Developer Tip

In an effort to support macOS Monterey’s new Shortcuts in Transloader‘s Link– and File Actions, I decided to run all the necessary CLI commands and AppleScripts in an external XPC service, mostly to separate privileges (running Apple Scripts (which aren’t precompiled and reside in the Application Scripts folder) in a sandboxed Mac app requires specific sandbox entitlements, which Transloader itself just doesn’t need).

I didn’t start with an XPC service, though. For testing and debugging purposes, I began with a new app in Xcode and ran all the Apple Scripts from there, which, after a bit of tweaking because I’m not “fluent” in Apple Script, worked just fine.

After subsequently moving them into an XPC service and thinking it would “just work”, I found that it didn’t. At least not reliably. Maybe every 8th or 9th time, yes, it did all it was asked to do, but every other time, it outright refused to execute Apple Scripts.

After two days of desperate attempts to get it working correctly, and almost giving up on the XPC privilege separation entirely for this, I figured I’d check to see if the Apple Scripts were being executed on the main thread.
I did recall reading quite some time ago (I don’t know where, sorry) that Apple Scripts on background threads are iffy in their execution. Lo and behold, the methods weren’t run on the main thread. One quick dispatch_async to the main queue later, and everything worked as I expected it to.

So, the takeaway of all this, and the TLDR, is this post’s title: An XPC service’s methods aren’t necessarily run on the main thread. Go figure.

Addendum

If you’re wondering what my configuration for the XPC service is:

RunLoop = NSRunLoop
ServiceType = Application

I did try dispatch_main as RunLoop as well, which worked too, but I just figured, for Apple Scripts, NSRunLoop would be required, but I don’t know for sure.

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Since I’ve had to go re-watch WWDC20’s “Adopt the New Look of macOS” session (at around the 07:03 mark), I thought I’d note it down here – for anyone else late to the update-for-macOS-Big-Sur-game 😉

What we want to achieve is go from this UI (basically standard on any macOS before Big Sur):

Screenshot of Yoink's preferences on macOS Catalina and earlier

to this UI (new UI for Preferences windows on macOS Big Sur):

Screenshot of Yoink's Preferences on macOS Big Sur

And it’s fairly easy to do so. All you need to call is (pardon the Objective-C, Yoink for Mac (and iPad and iPhone, for that matter), is still 100% Swift-free..)

self.window.toolbarStyle = NSWindowToolbarStylePreference;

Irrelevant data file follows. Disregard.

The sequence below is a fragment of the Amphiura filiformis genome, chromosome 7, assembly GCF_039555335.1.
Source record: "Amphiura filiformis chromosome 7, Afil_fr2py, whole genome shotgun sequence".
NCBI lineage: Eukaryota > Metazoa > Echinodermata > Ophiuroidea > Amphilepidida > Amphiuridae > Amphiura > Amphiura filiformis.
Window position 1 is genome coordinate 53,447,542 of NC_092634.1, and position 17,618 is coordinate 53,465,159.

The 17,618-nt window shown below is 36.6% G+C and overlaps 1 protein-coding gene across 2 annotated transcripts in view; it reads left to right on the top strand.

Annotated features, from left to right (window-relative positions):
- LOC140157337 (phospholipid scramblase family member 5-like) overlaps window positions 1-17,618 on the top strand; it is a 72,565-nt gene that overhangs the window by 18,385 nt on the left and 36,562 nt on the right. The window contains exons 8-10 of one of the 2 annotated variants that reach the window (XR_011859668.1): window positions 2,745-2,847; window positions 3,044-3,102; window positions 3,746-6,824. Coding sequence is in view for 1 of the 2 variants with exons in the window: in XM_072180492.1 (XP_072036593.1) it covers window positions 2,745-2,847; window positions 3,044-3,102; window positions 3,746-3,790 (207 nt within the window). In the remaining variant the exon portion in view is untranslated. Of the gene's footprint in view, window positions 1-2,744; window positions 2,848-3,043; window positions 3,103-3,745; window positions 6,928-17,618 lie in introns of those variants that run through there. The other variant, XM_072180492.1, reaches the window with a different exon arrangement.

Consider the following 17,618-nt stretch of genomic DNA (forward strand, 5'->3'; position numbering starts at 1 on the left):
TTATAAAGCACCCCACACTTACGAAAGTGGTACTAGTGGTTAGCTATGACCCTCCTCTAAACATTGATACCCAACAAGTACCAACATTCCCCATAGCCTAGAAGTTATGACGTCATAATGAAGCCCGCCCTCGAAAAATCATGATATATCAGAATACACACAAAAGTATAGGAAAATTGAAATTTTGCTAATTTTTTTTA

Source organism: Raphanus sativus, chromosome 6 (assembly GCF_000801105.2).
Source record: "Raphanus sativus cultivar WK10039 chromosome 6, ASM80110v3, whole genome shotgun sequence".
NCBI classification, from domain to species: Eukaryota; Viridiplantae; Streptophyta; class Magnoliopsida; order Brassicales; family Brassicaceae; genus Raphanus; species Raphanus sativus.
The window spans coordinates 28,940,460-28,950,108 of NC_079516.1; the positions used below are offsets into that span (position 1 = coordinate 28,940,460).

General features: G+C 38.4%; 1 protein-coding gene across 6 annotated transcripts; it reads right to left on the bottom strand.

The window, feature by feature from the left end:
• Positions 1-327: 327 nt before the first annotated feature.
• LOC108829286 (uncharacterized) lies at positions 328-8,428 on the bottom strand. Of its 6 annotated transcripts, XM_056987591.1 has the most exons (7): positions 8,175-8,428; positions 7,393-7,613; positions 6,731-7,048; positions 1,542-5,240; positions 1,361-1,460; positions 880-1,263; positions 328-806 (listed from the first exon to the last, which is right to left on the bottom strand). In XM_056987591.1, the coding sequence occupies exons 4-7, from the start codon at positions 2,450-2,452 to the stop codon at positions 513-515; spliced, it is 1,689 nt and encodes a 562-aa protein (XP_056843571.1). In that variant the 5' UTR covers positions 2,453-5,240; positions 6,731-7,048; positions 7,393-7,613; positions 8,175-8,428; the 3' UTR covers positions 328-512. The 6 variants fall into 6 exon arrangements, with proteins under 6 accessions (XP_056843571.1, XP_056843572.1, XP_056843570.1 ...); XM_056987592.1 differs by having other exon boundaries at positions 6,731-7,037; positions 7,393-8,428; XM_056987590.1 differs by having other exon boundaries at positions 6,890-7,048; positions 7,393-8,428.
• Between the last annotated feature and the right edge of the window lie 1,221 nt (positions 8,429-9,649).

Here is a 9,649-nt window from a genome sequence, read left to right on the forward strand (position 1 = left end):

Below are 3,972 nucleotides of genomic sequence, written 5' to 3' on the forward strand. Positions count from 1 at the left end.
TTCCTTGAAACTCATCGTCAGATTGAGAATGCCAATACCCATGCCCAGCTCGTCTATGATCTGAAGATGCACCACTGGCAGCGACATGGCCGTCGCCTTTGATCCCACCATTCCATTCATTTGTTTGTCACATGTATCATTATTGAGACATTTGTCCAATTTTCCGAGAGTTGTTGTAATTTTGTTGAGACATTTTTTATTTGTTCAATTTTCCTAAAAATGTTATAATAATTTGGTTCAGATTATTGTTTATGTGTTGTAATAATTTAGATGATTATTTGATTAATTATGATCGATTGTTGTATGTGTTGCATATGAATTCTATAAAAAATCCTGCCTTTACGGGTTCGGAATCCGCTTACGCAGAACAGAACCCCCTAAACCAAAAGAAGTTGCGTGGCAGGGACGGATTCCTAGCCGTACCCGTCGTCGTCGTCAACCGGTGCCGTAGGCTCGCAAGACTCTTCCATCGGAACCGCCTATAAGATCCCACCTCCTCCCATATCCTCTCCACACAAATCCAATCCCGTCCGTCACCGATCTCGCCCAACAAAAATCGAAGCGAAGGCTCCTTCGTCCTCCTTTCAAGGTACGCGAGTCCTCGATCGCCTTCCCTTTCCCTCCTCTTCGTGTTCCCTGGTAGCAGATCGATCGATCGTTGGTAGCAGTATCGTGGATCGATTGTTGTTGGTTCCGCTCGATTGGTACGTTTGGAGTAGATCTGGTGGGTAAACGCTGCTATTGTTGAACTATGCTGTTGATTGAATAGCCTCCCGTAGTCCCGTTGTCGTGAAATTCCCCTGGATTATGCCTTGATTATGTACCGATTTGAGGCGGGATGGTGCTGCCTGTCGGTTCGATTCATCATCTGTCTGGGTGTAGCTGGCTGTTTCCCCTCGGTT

and update your toolbar items’ icons, and you’re all set.

Screenshot of Xcode  24 09 2020 08 48 22

 

 

– Matthias
mail | website | twitter | instagram | facebook

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When creating a custom Quick Action for macOS Mojave’s Finder, you have the option to supply a custom icon:

Creating a custom Quick Action in Automator for macOS Mojave

Selecting an icon in Automator

But this is what happens when you supply an ordinary image in Dark Mode:

A Quick Action's icon without adjustments

or Light Mode:

Unmodified Quick Action icon

(in Light Mode, it’s obviously better, but still not as subdued as it should be, which is more grey than pitch-black, or whatever color your original icon file might have).

Tip #1 – Getting the icon’s color right

The trick is to have the file end in ‘Template’, like ‘MyWorkflowIconTemplate.tiff’. But that’s not all there is to it. When you add a custom icon through Automator, it automatically gets renamed into ‘workflowCustomImage.png’. So no matter what you name your file, it won’t matter.

To fix this, add a custom icon to your Quick Action in Automator, save, switch to Finder and navigate to /Users/yourname/Library/Services/, where your newly saved Quick Action will end up.
There, right-click your Quick Action, select ‘Show Package Contents’, and navigate into Resources, where your icon file will be. Rename it to ‘workflowCustomImageTemplate.png’.
Now, navigate into Contents and open Info.plist. Look for <key>NSIconName</key> and change ‘workflowCustomImage’ to ‘workflowCustomImageTemplate’. Save.

Now the icon will look like this:

Modified Quick Action icon in Dark Mode

Modified Quick Action icon in Light Mode

That’s much better. But there’s another issue we need to take care of:

Touch Bar with oversized Quick Action icon

The icon’s a bit too large, even though in Finder and the “More…” menu, it looks well-sized.

Tip #2 – Getting the Touch Bar icon to play nice

I thought I’d be smart about it, since the “append ‘Template’ “ trick worked, I’d have three differently sized images and append @2x and @3x. But it didn’t work.
The trick is to have a TIFF file with 2 (or 3, to be on the safe side) representations – one at 1x, one at 2x and one at 3x.
And voila, it worked:

Quick Action icon in Touch Bar with properly sized icon

To create the TIFF, I wrote a small app that takes my icon file, creates three NSBitmapImageRep objects from it and adds them to an NSImage instance. Then it writes the NSImage object’s TIFFRepresentation to disk.
Open that file in Preview.app and you’ll notice all three icons inside that one TIFF (you might have to select View – Thumbnails in the menu to show them)
Select the first and select Tools -> Adjust Size… in the menu bar.
Resize the image to 16×16 (which I found to be working nicely) and set its resolution to 72, if it isn’t already.
Select the next thumbnail and resize it to 32×32 at 144 DPI, and the third thumbnail to 48×48 at 216 DPI. Save.
Now repeat Tip #1 with this new file and you’re all set.

I hope this will save you some time, as it cost me plenty 😉

_____
Matthias Gansrigler
 | Founder & Developer – Eternal Storms Software
e: blog@eternalstorms.at
twitter | facebook | instagram

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